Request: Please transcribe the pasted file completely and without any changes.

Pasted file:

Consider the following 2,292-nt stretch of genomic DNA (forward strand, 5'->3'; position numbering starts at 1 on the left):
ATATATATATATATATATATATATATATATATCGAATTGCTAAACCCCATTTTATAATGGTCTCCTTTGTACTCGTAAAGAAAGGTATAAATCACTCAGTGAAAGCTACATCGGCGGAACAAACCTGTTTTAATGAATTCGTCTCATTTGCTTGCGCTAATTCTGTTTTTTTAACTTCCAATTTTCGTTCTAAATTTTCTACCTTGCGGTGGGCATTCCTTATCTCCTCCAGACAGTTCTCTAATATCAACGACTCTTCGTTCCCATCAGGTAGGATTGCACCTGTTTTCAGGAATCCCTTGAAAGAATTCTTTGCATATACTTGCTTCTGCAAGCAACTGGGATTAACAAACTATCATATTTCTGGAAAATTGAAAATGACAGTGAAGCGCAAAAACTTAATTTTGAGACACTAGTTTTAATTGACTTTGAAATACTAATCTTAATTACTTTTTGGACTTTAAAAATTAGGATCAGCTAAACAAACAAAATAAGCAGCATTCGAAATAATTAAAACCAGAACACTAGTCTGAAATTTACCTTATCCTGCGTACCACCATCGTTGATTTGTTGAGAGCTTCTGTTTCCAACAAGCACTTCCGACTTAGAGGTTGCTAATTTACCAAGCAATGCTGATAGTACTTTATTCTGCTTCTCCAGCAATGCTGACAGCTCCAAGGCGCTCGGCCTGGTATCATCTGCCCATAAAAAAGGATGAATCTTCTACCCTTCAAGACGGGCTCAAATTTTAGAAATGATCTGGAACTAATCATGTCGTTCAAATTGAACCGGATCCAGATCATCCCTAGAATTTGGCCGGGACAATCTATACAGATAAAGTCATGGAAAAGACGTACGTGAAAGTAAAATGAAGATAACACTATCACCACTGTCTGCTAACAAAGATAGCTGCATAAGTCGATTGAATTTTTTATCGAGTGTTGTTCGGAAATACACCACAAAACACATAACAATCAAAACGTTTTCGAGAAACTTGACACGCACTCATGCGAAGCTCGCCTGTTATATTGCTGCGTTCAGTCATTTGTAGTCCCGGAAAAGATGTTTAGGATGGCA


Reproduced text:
Consider the following 2,292-nt stretch of genomic DNA (forward strand, 5'->3'; position numbering starts at 1 on the left):
ATATATATATATATATATATATATATATATATCGAATTGCTAAACCCCATTTTATAATGGTCTCCTTTGTACTCGTAAAGAAAGGTATAAATCACTCAGTGAAAGCTACATCGGCGGAACAAACCTGTTTTAATGAATTCGTCTCATTTGCTTGCGCTAATTCTGTTTTTTTAACTTCCAATTTTCGTTCTAAATTTTCTACCTTGCGGTGGGCATTCCTTATCTCCTCCAGACAGTTCTCTAATATCAACGACTCTTCGTTCCCATCAGGTAGGATTGCACCTGTTTTCAGGAATCCCTTGAAAGAATTCTTTGCATATACTTGCTTCTGCAAGCAACTGGGATTAACAAACTATCATATTTCTGGAAAATTGAAAATGACAGTGAAGCGCAAAAACTTAATTTTGAGACACTAGTTTTAATTGACTTTGAAATACTAATCTTAATTACTTTTTGGACTTTAAAAATTAGGATCAGCTAAACAAACAAAATAAGCAGCATTCGAAATAATTAAAACCAGAACACTAGTCTGAAATTTACCTTATCCTGCGTACCACCATCGTTGATTTGTTGAGAGCTTCTGTTTCCAACAAGCACTTCCGACTTAGAGGTTGCTAATTTACCAAGCAATGCTGATAGTACTTTATTCTGCTTCTCCAGCAATGCTGACAGCTCCAAGGCGCTCGGCCTGGTATCATCTGCCCATAAAAAAGGATGAATCTTCTACCCTTCAAGACGGGCTCAAATTTTAGAAATGATCTGGAACTAATCATGTCGTTCAAATTGAACCGGATCCAGATCATCCCTAGAATTTGGCCGGGACAATCTATACAGATAAAGTCATGGAAAAGACGTACGTGAAAGTAAAATGAAGATAACACTATCACCACTGTCTGCTAACAAAGATAGCTGCATAAGTCGATTGAATTTTTTATCGAGTGTTGTTCGGAAATACACCACAAAACACATAACAATCAAAACGTTTTCGAGAAACTTGACACGCACTCATGCGAAGCTCGCCTGTTATATTGCTGCGTTCAGTCATTTGTAGTCCCGGAAAAGATGTTTAGGATGGCA